Australian View

 

Australian law has a primary focus on protecting employees from employer exploitation, which is exemplified by Australia’s policy on severance pay, or redundancy pay as it is known in Australia. Observing the recent reductions in Indonesian employees’ severance pay when a company becomes bankrupt or closes for financial reasons, the Australian approach is comparatively more supportive of the terminated workers. If an Australian company terminates staff due to insolvency and cannot afford to pay the required severance pay, affected parties are entitled to the Fair Entitlements Guarantee (FEG). The FEG is a legislative safety net in which the Australian Government offers financial support of up to 13 weeks unpaid wages, any unpaid annual leave and redundancy pay of up to four weeks for every year the employee worked at the business.[8] Employers can however, reduce the amount of severance pay they have to give if they find other suitable employment for the terminated worker (section 120 Fair Work Act). If the Fair Work Commission deems the new position to be of the same value as their previous role, then the employee may receive significantly less. This follows the underlying principle of leaving the affected party in the same position that they were in before.

 

Another example of how Australian employment legislation upholds the protection of employees can be seen in the nation-wide minimum wage standard provided by section 284 of the Fair Work Act. Across all states and territories, and across all industries and business-types in Australia, each employee is entitled to the same minimum base wage for their age bracket which is reviewed and amended yearly on 1 July by the Fair Work Commission (as stipulated by section 285 of the Fair Work Act). These reviews have amounted to the national minimum wage increasing considerably in the last 5-10 years. It is not acceptable in Australia for an employer to delay payment due to inability to afford wages, if this occurs an employee can receive quick remuneration by lodging a complaint to the Fair Work Ombudsman.

 

Conclusion

 

The comparison between leave entitlements, severance pay and minimum wage in Australia and Indonesia is only one small sample size, there are many other competing views throughout the two nations’ legislation. It is impossible to say that one is more appropriate than the other because the laws reflect the culture, the current economy, the geography, and the needs of the people. Australia and Indonesia do require differing laws, but each country could benefit greatly from understanding one another’s legislative policy.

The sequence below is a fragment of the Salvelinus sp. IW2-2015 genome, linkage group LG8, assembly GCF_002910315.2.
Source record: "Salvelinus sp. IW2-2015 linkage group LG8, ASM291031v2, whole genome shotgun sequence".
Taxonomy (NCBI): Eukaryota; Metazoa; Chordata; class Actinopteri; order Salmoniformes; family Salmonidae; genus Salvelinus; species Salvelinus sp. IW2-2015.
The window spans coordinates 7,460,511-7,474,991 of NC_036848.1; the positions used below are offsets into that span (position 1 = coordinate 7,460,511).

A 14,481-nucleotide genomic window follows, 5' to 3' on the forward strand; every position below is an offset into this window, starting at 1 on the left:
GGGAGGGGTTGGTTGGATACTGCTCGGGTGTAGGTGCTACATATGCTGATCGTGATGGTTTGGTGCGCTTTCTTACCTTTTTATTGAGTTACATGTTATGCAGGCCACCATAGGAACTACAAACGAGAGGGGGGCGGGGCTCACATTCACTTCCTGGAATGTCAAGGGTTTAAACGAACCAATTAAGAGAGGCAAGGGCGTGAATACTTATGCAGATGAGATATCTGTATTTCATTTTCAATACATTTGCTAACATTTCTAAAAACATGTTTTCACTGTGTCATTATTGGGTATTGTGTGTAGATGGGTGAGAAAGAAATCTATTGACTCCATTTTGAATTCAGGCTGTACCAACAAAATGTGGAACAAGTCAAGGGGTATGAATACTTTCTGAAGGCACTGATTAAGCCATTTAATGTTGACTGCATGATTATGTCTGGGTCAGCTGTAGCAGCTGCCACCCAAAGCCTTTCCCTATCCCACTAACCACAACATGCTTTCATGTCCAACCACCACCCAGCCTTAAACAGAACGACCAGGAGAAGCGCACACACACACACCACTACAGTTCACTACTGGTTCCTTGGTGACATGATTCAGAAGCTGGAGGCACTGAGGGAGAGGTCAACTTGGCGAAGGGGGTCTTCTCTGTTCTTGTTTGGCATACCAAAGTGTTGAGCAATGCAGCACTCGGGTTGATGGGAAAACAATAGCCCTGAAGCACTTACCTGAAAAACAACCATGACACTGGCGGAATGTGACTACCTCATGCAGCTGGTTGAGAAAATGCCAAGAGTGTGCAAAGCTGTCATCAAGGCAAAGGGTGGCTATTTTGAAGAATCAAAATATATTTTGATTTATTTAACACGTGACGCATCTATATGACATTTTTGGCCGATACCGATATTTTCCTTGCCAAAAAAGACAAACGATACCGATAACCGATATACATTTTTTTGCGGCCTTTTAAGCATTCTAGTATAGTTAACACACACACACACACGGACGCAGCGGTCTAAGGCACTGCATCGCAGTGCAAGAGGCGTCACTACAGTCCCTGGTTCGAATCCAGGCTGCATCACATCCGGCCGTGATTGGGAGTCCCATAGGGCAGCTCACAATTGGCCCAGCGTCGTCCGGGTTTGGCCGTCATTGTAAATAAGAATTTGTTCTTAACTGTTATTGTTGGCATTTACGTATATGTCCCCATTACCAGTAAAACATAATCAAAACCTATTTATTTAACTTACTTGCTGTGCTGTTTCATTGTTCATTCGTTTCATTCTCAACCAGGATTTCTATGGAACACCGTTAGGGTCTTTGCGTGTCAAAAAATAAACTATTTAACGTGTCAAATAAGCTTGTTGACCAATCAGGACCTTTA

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[1] ‘Cultural & religious holidays’ (Fair Work Ombudsman) [Online] accessed through <https://www.fairwork.gov.au/employment-conditions/public-holidays/cultural-religious-holidays#:~:text=Just%20remember%2C%20it's%20illegal%20for,celebrate%20cultural%20or%20religious%20holidays.>.

[2] Fair Work Act 2009 (Commonwealth), section 104.

[3] Marshall Situmorang, Audria Putri and Aniendita Rahmawati, ‘Indonesia: Indonesia’s New Manpower Regime: Termination of Employment Under Omnibus Law and Its Implementing Regulations’ (Mondaq, 2021) [Online] accessed through <https://www.mondaq.com/employee-benefits-compensation/1107280/indonesia39s-new-manpower-regime-termination-of-employment-under-omnibus-law-and-its-implementing-regulations>.

[4] Ippei Tsuruga and Ekaning Wedarantia, ‘Rules and practices of severance pay in Indonesia – the Labour Law Number 13 of 2003’ (International Labour Organization, 2020, pg. 10).

[5] ‘Minimum Wages Regulations – Indonesia’ (WageIndicator.org, 2021) [Online] accessed through <https://wageindicator.org/labour-laws/labour-law-around-the-world/minimum-wages-regulations/minimum-wages-regulations-indonesia>.

[6] ‘When a Minimum is not the Minimum: Wage Regulatory Exemption for Indonesian MSMEs’ (Indonesia Labour Database, 2021) [Online] accessed through <https://indolabourdatabase.org/2021/11/23/when-a-minimum-is-not-the-minimum-wage-regulatory-exemption-for-indonesian-msmes/>.

[7] ‘Minimum Wages Regulations – Indonesia’ (WageIndicator.org, 2021) [Online] accessed through <https://wageindicator.org/labour-laws/labour-law-around-the-world/minimum-wages-regulations/minimum-wages-regulations-indonesia>.

[8] Attorney-General’s Department, ‘Fair Entitlements Guarantee (FEG)’ (Australian Government) [Online] accessed through < https://www.ag.gov.au/industrial-relations/fair-entitlements-guarantee-feg>.